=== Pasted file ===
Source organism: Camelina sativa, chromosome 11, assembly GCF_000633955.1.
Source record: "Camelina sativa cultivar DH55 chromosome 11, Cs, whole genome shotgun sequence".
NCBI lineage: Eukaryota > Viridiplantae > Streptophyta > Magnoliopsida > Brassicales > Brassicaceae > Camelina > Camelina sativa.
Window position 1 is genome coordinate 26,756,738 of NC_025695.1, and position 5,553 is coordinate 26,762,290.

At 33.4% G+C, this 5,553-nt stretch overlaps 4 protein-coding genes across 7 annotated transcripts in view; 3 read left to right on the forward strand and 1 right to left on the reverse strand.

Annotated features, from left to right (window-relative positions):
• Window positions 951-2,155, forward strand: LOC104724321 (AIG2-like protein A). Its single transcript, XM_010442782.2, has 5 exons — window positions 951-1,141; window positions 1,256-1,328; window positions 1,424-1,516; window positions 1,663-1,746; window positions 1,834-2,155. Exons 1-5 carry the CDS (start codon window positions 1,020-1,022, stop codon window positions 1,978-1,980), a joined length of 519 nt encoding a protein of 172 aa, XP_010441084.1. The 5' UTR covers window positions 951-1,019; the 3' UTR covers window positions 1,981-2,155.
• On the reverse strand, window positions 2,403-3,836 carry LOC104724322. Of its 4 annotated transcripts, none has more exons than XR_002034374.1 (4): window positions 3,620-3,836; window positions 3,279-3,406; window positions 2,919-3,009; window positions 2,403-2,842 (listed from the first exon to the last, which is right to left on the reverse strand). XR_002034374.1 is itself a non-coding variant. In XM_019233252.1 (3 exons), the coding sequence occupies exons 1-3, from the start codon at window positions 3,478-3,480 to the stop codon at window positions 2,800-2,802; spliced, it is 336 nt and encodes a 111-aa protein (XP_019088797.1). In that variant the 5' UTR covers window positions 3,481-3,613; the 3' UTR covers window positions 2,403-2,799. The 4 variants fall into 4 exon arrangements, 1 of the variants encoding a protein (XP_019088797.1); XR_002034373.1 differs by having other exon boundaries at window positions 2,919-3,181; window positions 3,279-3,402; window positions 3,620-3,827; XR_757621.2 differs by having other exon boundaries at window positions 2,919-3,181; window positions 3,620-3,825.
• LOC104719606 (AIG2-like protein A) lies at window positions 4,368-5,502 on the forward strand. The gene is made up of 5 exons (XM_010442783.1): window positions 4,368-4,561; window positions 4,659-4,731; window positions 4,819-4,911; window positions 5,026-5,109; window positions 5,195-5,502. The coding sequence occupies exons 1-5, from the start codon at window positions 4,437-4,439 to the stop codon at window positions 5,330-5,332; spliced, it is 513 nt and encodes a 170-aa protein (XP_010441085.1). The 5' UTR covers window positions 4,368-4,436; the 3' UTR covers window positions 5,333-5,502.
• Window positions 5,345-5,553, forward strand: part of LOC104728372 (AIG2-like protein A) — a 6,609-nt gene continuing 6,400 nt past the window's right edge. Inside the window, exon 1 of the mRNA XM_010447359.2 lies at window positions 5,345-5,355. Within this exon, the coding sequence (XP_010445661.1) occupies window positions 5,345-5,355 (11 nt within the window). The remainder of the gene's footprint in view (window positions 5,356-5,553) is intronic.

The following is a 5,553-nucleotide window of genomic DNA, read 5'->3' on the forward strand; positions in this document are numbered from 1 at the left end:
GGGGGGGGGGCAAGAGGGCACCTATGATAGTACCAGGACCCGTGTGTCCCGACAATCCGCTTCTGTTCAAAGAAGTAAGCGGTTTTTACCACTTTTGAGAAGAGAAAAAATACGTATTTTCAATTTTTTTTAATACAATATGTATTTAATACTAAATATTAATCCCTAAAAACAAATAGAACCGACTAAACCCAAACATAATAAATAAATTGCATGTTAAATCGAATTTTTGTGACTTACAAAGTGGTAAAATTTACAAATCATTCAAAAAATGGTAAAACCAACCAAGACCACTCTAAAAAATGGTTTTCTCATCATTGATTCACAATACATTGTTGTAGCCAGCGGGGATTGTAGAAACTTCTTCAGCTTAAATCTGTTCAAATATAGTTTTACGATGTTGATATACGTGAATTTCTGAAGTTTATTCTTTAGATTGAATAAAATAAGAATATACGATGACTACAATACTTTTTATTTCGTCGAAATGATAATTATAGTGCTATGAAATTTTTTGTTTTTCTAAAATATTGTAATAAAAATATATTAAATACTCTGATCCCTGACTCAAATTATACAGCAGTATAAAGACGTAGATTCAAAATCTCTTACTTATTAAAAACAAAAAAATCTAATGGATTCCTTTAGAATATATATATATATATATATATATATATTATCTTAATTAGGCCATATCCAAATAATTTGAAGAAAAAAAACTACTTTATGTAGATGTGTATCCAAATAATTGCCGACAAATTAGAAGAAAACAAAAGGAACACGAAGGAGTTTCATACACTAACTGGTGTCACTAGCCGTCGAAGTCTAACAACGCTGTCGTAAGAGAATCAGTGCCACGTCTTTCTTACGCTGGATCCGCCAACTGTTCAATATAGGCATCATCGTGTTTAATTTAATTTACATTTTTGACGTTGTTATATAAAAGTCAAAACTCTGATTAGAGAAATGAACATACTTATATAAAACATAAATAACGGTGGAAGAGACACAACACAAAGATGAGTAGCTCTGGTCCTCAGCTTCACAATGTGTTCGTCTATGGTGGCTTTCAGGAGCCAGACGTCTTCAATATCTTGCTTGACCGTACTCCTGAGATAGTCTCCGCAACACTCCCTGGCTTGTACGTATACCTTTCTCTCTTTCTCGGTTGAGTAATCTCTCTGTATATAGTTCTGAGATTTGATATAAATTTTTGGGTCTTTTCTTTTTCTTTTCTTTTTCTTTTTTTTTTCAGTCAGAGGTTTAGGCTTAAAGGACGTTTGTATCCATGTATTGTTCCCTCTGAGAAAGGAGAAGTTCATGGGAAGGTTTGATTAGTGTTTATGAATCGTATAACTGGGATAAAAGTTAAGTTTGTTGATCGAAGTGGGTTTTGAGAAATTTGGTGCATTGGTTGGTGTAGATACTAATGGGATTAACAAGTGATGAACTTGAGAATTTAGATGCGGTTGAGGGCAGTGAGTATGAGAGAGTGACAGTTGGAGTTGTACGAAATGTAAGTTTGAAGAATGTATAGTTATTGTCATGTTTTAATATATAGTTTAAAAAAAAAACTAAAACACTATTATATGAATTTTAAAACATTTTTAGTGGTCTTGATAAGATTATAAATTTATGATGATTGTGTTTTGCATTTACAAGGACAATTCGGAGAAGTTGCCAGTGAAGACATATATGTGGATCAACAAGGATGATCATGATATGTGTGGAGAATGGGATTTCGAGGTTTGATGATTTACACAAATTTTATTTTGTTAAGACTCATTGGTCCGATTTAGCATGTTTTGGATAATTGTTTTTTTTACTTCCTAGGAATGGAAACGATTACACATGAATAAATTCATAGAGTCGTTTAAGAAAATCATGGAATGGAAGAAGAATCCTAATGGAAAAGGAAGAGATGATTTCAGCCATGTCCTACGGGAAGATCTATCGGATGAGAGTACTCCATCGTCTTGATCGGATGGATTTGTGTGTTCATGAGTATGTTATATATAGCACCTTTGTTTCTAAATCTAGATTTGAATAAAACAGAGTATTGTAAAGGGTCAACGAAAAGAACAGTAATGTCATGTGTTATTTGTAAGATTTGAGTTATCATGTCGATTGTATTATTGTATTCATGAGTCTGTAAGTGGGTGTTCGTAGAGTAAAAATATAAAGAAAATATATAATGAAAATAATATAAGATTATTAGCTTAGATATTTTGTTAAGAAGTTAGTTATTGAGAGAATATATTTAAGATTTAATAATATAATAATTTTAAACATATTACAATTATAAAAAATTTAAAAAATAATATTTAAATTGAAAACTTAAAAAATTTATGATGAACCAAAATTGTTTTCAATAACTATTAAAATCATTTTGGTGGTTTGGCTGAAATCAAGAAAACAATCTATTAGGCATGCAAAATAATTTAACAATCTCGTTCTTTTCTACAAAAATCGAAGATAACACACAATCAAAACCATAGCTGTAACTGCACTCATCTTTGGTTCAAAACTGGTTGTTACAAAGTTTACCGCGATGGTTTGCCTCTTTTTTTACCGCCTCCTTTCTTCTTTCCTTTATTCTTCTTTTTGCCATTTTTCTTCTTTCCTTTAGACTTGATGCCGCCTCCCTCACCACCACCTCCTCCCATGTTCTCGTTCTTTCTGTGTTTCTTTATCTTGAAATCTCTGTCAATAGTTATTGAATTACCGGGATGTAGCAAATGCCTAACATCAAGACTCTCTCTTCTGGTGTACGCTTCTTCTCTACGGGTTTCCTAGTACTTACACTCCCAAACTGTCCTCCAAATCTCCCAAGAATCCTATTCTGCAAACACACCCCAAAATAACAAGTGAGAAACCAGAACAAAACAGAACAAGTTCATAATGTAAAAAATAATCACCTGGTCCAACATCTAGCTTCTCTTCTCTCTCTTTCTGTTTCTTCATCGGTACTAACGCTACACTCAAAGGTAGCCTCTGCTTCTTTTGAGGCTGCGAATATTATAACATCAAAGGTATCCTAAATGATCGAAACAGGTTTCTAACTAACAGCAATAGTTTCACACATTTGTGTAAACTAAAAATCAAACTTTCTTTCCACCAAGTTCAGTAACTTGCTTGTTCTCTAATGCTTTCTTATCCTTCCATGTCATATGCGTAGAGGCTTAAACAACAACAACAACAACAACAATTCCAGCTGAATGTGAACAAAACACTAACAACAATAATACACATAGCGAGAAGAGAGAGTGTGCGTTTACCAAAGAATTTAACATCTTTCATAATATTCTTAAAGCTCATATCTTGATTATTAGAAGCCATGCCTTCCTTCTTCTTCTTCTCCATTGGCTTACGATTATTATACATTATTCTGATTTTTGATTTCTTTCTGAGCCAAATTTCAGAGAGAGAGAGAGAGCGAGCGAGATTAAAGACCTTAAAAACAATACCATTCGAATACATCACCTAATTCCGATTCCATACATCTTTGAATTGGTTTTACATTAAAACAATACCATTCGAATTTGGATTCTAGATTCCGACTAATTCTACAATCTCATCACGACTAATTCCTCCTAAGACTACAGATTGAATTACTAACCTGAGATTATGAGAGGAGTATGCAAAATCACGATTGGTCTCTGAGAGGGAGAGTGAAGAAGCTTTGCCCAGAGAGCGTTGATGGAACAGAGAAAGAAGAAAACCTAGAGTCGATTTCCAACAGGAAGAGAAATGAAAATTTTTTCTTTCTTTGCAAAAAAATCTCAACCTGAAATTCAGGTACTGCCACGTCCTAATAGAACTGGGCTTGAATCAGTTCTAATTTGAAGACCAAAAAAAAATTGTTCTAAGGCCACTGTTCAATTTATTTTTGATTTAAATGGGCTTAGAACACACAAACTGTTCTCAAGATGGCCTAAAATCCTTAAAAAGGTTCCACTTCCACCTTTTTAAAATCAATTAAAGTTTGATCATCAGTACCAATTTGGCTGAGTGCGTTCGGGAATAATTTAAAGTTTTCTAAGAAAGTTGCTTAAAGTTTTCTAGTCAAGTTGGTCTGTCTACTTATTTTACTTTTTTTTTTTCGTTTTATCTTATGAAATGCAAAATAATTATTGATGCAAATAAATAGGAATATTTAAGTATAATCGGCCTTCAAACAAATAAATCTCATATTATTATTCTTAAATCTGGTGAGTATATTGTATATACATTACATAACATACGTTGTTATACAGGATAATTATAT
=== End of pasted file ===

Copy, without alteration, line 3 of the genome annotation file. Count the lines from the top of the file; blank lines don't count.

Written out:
NCBI lineage: Eukaryota > Viridiplantae > Streptophyta > Magnoliopsida > Brassicales > Brassicaceae > Camelina > Camelina sativa.